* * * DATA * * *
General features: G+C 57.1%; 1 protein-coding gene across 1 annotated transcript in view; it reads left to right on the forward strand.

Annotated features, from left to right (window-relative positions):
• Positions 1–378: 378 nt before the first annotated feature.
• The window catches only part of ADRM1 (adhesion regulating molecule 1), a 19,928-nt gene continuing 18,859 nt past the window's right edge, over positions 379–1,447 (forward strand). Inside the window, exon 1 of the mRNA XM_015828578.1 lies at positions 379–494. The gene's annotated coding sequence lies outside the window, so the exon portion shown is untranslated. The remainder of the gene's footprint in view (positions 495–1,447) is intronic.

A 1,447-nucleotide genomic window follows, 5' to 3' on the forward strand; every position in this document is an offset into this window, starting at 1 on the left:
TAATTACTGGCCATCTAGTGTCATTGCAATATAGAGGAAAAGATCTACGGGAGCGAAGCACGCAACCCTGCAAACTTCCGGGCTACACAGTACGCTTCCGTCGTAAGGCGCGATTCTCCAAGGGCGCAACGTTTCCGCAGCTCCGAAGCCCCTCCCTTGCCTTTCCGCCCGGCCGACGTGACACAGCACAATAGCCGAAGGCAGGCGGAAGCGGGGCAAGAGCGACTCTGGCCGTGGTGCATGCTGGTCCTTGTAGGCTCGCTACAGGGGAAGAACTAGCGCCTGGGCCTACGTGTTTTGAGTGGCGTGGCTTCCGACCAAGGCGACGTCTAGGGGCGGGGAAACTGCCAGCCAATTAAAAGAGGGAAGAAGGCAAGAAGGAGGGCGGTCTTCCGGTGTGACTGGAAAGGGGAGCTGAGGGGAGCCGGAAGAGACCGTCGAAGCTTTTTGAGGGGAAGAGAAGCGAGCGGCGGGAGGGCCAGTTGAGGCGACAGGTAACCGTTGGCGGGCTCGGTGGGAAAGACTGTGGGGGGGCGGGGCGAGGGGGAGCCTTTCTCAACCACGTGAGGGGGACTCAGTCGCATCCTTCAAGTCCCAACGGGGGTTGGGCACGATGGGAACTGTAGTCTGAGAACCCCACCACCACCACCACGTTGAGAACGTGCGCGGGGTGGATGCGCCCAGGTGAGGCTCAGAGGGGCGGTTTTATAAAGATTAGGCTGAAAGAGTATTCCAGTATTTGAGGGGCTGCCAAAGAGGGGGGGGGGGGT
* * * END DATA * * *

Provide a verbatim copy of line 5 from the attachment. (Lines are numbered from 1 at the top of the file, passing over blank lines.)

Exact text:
A 1,447-nucleotide genomic window follows, 5' to 3' on the forward strand; every position in this document is an offset into this window, starting at 1 on the left: